The best way to build your community on social networks is to provide valuable content. This does not necessarily mean sharing life-changing ideas; sometimes just a witty post can be extremely effective and ‘valuable’, as it provides people with a laugh. However, to create value, you need to know your target audience extremely well. Do some research: have a look at the posts your customers are publishing, the profiles they follow and the things they share. To take part in their conversations, meet their needs and improve your relationship with them, you need to get into their daily flow of information. Having an engaged audience will also be an extremely useful resource for your business, improving how your brand is perceived and creating more conversions, both in terms of transactions and lead generation.

4.Don’t stop planning

Constant planning is crucial for managing an SMM strategy without being overwhelmed by stress and posting anxiety. This is the secret to combining work on your business with creating social media content.

It is not enough to only manage your online channels when you have a bit of extra time: you need continuity to strengthen your online brand. Planning posts in advance helps you to know what you will publish, when and on which platform. The key tool here is a content calendar, which allows you to work out which days you will share content from one month to the next. Whether you use a paper document or a digital file, it should help you to be consistent in the amount of content you publish, without the worry of having to think about creating a post every day. However, this isn’t a magic bullet; it still requires a great deal of commitment and dedication. After all, you need to do things ‘in time’ if you want to be ‘on time’.

Examples of effective social media marketing strategies

The advice we have given you above only really make sense when seen in context. As well as the examples listed below, you should always remain curious, looking at the opportunities social networks provide and taking an interest in other SMEs that use social media effectively, since every resource or piece of advice you get may help you improve your SMM strategy. With this in mind, here are some examples that should help you better understand your options:

  • Burger Revolution: there’s a burger revolution taking place on social media in Ontario, Canada. Employing a local strategy, the company keeps its customers up-to-date on its latest creations, tells them about limited-edition options and highlights how many are left, and, most importantly, shares its ‘comment of the day’. This final strategy is both simple and genius: customers can make a drawing, leave a comment or write a witty phrase on post-its in the restaurant, and the best ones are photographed and shared on social media, where they reach a wide audience. This is a prime example of user-generated content, where the brand’s audience creates organic content that the business can then publish on its various channels to increase word-of-mouth sharing.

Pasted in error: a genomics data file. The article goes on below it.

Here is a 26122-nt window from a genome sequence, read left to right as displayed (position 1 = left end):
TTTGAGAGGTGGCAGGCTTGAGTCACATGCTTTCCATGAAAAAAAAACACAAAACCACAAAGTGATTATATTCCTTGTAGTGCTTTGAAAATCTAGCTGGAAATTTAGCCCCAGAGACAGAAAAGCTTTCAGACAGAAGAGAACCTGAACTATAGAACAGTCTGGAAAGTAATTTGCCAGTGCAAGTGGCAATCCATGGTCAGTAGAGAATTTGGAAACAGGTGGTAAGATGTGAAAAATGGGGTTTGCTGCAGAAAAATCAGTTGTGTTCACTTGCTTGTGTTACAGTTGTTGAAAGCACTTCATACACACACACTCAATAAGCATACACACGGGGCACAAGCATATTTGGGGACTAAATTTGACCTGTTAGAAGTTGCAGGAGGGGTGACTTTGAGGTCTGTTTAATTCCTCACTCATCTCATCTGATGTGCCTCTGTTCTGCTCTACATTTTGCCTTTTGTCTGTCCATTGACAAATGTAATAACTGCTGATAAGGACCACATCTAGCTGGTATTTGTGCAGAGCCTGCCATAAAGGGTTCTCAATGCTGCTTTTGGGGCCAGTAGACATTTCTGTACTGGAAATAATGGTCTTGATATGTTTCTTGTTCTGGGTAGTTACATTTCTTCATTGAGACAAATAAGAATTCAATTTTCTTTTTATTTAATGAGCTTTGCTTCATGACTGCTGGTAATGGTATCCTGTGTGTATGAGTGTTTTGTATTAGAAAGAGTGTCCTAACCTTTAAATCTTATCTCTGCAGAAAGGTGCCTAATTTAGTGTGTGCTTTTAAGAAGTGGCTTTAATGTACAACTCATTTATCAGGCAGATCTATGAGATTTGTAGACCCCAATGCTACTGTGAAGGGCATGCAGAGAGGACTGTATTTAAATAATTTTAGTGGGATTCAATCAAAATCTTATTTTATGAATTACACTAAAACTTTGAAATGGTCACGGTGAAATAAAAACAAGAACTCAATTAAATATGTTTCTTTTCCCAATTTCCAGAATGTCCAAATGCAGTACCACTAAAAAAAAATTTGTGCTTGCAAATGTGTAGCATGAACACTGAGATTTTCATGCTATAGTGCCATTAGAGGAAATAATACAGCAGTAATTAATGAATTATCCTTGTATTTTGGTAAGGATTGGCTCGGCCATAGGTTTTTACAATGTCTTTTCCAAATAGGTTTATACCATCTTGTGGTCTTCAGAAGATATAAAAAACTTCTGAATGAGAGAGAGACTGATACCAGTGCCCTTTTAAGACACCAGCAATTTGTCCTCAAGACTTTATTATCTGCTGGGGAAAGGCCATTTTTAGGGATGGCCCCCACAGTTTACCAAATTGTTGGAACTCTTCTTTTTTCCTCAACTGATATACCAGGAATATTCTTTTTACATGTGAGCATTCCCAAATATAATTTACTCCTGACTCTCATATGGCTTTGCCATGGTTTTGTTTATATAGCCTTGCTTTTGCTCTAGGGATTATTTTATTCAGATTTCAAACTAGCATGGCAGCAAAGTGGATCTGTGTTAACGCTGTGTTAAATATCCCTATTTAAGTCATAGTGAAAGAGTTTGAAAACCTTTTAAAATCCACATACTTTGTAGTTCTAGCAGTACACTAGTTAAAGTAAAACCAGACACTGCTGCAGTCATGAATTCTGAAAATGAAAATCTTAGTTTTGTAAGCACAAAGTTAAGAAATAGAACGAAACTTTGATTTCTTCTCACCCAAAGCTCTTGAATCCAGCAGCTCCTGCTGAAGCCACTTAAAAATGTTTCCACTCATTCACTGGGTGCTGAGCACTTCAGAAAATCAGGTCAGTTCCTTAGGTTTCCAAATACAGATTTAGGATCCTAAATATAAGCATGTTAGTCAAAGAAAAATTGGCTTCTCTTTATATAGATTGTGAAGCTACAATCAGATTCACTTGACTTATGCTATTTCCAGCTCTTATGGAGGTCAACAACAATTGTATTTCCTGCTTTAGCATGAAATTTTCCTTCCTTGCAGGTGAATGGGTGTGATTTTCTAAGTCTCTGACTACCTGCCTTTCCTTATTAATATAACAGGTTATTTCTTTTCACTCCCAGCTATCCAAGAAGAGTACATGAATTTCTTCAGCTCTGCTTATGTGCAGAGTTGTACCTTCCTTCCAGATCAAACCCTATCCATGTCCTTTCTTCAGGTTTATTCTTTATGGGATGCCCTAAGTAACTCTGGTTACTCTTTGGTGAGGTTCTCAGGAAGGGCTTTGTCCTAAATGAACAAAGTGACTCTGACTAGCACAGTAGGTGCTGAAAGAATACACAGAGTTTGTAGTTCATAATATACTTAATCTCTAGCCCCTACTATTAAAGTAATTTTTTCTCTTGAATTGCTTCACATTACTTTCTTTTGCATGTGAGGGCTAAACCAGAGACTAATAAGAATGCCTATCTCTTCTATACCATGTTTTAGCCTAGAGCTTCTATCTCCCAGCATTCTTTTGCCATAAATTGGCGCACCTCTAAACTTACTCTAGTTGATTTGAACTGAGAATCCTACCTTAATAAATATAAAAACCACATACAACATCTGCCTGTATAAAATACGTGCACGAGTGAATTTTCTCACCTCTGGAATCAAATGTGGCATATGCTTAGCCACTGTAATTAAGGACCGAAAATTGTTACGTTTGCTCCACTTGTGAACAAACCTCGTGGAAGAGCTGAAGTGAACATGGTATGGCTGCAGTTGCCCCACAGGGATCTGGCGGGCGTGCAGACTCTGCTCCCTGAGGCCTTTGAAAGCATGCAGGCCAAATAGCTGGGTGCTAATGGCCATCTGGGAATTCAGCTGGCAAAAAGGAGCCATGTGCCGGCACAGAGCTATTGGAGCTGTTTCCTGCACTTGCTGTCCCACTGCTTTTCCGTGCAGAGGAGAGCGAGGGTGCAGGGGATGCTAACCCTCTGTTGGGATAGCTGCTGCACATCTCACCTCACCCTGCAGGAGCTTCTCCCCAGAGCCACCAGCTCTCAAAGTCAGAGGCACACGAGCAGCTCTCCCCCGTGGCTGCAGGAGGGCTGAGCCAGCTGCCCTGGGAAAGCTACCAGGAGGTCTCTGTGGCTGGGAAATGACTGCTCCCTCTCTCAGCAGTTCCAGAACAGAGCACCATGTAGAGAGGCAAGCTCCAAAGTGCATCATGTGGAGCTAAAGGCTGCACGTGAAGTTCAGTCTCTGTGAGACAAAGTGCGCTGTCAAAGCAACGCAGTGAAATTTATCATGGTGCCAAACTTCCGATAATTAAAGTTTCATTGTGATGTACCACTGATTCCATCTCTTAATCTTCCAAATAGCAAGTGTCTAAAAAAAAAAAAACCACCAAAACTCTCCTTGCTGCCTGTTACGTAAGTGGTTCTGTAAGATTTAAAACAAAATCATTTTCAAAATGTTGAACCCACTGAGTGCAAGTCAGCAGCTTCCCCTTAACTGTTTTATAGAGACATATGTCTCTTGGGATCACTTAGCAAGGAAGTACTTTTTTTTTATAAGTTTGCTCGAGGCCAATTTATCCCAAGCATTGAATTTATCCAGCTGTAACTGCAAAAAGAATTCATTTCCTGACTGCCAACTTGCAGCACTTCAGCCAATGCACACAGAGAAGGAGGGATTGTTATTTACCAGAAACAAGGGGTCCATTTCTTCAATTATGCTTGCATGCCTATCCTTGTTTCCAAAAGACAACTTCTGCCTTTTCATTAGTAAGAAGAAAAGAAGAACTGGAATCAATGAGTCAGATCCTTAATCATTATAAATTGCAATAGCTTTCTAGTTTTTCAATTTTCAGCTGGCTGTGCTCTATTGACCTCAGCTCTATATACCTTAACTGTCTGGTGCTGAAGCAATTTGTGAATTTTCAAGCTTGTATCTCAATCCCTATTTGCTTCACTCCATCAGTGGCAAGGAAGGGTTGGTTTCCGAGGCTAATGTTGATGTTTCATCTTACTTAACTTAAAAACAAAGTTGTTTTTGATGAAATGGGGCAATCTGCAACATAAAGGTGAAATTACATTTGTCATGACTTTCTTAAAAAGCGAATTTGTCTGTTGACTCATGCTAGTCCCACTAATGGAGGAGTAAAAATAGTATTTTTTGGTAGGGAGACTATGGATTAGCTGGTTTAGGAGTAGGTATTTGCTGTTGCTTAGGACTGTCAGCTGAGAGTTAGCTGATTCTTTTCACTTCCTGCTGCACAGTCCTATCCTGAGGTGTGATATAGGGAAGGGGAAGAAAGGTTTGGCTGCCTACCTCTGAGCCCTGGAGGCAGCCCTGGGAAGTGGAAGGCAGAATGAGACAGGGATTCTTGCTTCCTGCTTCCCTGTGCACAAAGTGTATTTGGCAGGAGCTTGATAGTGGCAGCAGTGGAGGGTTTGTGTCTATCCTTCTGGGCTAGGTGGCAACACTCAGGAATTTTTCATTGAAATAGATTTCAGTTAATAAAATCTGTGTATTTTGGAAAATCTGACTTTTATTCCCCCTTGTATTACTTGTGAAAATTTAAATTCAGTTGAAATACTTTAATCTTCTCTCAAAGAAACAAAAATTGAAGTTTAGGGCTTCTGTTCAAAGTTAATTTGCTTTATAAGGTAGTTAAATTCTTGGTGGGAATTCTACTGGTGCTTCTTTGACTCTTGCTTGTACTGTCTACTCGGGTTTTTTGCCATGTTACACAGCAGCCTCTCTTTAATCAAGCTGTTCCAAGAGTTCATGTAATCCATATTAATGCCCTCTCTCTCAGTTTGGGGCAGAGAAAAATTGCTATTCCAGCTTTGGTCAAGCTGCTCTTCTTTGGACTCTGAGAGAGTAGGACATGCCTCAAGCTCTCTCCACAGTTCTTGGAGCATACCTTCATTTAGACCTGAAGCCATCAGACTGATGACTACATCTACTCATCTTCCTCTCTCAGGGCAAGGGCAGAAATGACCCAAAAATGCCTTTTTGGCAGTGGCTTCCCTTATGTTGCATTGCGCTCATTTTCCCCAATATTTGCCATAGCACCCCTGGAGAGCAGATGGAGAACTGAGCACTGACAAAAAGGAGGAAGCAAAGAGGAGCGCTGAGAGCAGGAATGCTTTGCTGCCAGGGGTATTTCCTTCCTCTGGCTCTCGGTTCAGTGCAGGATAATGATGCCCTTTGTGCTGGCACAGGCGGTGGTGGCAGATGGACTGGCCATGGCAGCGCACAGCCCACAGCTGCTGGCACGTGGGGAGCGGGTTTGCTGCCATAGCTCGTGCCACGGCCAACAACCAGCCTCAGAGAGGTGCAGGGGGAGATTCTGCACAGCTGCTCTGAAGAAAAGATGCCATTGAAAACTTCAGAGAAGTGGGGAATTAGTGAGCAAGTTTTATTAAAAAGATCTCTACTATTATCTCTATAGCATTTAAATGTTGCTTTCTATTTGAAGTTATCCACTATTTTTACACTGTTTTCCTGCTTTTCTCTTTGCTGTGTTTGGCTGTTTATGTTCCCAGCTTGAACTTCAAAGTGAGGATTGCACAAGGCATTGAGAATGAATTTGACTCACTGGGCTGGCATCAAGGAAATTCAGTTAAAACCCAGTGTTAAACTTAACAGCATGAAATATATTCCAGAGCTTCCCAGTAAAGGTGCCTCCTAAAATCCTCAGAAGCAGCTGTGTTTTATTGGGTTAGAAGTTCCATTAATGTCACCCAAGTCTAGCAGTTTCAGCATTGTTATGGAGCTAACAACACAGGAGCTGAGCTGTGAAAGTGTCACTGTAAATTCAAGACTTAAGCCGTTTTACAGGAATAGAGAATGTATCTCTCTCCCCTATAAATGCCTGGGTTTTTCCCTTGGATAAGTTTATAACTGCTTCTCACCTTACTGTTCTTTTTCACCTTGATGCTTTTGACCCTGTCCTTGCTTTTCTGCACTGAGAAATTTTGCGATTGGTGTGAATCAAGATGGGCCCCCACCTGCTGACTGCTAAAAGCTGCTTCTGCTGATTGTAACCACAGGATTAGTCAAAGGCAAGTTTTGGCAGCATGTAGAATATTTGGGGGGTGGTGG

• Manifesti Abbastanza Ostili: roughly a year after publishing its first post, this poster design company’s page has almost 100,000 followers. Its exponential rise, which has led to Manifesti Abbastanza Ostili’s posters appearing in many people’s homes, stems from an irreverent marketing style and ‘fairly hostile’ social media management. It is the brand’s personality that makes you fall in love with it: its character echoes the products it sells, using sarcastic and sometimes cynical language, but always managing to raise a smile. The tone of voice is carefully structured and covers all parts of the business, from the FAQs on the website and replies to direct messages on Instagram to the initiatives it has launched with its followers (for example adopting a cow called Vendetta). Basically, Manifesti Abbastanza Ostili’s brand personality stands out in every area and is the key to its success: the more people see your brand as human, familiar and distinctive, the stronger the relationships you will forge.
  • this London-based firm specialises in creating bespoke foods and diets for dogs. As well as its high-quality products, its main strong point is its effective social media strategy, or, to be more precise, strategies: it has four. Firstly, it has shaped its online presence in radically different ways based on the characteristics of each social network. For example, the business uses Twitter as a customer care tool, where it responds promptly to questions and communicates with people more directly. The Facebook and Instagram pages, meanwhile, are mostly used to promote the brand’s products, special offers and photos of their work. The second strategy is simple but extremely effective: Tails regularly shares articles from its blog on social media, not describing its services directly, but instead aiming to provide customers with added value through guides, advice and answers to questions they may have. The third avenue the company has chosen is to humanise the brand. It uses its social network channels to share behind-the-scenes videos of everyday life at the business, fun facts about the team and nuggets of information about upcoming projects. This all helps to strengthen the brand’s relationship with customers, as they feel part of the its operations. The final strategy involves expert use of hashtags. Tails often organises competitions and prize draws that incentivise users to share photos or videos (user-generated content) using certain hashtags. The result is hundreds of participants in each contest, and a similar number of conversations arising spontaneously about the brand.